Last week Bloomberg News published a story about the pervasiveness of reports that Walmart stores across the country are experiencing empty shelves and poor service from a shortage of employees. The total number of Walmart employees has stagnated compared to the number new stores that they have opened.
There is possibly another contributing factor to all the reports of empty Walmart shelves that could indicate accounting fraud. In a civil suit a fired manager claims that all the managers in his district were pressured to falsify inventory reports to keep inventory shrinkage under control. An expert witness hired by the former employee has testified in deposition that the numbers he was able to examine showed that not only were stores having little or no shrinkage during the time in question but many had overages. Walmart provided no explanation in accounting reports how this was possible even though they included the numbers in audit report totals.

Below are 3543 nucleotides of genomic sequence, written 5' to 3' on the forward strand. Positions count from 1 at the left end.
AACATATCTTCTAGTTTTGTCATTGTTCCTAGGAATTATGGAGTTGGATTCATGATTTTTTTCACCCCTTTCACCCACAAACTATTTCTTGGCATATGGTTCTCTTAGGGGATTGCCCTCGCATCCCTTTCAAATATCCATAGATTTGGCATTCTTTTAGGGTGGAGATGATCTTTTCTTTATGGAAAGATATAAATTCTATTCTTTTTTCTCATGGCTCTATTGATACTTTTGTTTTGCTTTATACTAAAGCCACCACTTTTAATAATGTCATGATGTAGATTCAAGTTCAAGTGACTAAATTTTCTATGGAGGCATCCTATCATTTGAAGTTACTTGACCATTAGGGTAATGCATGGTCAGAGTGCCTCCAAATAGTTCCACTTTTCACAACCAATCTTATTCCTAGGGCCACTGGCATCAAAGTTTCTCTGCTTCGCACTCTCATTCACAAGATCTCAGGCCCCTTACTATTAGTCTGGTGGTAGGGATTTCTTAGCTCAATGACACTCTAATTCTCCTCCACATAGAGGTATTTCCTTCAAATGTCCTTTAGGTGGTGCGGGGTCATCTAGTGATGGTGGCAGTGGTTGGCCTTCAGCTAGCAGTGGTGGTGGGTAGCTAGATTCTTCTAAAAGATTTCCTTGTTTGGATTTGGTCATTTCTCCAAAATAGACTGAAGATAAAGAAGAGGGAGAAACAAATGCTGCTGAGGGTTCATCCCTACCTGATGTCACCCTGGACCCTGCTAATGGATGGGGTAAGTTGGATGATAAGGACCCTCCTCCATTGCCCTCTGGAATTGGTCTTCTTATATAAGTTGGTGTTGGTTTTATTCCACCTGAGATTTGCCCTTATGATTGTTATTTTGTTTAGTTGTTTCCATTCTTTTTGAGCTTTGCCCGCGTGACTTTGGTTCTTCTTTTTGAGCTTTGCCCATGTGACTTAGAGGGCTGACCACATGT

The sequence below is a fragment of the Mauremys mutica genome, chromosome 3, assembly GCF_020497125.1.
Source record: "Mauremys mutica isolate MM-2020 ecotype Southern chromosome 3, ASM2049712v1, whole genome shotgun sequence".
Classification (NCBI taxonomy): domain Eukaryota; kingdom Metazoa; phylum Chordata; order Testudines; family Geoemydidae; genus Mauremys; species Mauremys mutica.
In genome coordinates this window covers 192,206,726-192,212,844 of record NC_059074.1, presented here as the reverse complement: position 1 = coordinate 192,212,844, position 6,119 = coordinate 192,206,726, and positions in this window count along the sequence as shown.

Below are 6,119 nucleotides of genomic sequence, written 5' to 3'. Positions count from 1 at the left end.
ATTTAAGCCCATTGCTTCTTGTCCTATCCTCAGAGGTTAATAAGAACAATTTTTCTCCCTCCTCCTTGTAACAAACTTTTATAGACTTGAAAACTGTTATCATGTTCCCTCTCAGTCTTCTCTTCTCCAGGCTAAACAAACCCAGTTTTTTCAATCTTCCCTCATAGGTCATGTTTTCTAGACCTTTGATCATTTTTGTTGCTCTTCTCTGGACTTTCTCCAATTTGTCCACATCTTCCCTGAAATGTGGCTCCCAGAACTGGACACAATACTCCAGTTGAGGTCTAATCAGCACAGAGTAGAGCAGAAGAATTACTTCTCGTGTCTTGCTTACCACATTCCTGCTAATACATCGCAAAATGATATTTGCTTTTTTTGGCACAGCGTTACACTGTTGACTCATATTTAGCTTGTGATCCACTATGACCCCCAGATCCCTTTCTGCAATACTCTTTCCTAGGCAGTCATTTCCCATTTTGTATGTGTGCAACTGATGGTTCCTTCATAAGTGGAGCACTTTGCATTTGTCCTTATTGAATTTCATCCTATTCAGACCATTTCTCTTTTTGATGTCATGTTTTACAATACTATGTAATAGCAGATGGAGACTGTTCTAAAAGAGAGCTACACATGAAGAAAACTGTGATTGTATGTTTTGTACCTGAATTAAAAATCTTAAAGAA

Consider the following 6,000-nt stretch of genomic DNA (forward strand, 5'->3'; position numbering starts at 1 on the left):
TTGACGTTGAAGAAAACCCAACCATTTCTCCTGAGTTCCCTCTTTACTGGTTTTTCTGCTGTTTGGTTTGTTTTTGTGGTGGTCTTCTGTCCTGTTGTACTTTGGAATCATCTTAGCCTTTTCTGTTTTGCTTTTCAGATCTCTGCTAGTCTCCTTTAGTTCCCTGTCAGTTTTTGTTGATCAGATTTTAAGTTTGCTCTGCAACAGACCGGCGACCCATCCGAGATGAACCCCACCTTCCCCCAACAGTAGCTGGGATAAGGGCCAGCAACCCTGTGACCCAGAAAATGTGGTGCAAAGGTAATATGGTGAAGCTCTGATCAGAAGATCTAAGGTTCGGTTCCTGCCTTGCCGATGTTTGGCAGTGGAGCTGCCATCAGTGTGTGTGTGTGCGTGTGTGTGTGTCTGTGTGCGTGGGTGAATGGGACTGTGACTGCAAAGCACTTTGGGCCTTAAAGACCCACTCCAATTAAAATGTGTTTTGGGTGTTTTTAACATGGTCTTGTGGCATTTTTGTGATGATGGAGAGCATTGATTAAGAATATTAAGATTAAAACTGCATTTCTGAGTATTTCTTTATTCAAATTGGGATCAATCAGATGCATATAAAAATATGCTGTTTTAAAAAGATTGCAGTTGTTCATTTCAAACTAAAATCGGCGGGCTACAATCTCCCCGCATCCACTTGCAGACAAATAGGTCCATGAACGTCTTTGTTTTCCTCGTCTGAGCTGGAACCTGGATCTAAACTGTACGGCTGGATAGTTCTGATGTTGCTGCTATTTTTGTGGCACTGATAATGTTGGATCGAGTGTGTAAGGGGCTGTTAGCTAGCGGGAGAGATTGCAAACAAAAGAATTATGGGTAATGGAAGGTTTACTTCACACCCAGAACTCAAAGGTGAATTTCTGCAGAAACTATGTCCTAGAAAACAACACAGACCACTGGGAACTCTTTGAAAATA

Inventory reports affect the bottom line of a retailer quarter to quarter. If Walmart corporation has been doing this chain wide in order to appear profitable during a time when profits were very slim during the Bush recession (that hasn't really ended for Walmart) it could constitute securities fraud.
Under the sort of 'just in time' inventory control system that Walmart brags about, a practice of 'cooking the books' over any length of time would start to show up with stores not having enough inventory to keep the shelves full. Even a small amount each quarter would eventually add up to significant numbers as the only way to get back to zero would be to start showing really large amounts of shrinkage.
Walmart still isn't having good quarters even as the economy is slowly picking up, so maybe they have been able to hide it all successfully. It's hard to believe a company the size of Walmart could get itself in that much trouble, but major retailers have disappeared in the past from doing just this sort of thing. www.prairie2.com and twitter @BruceEnberg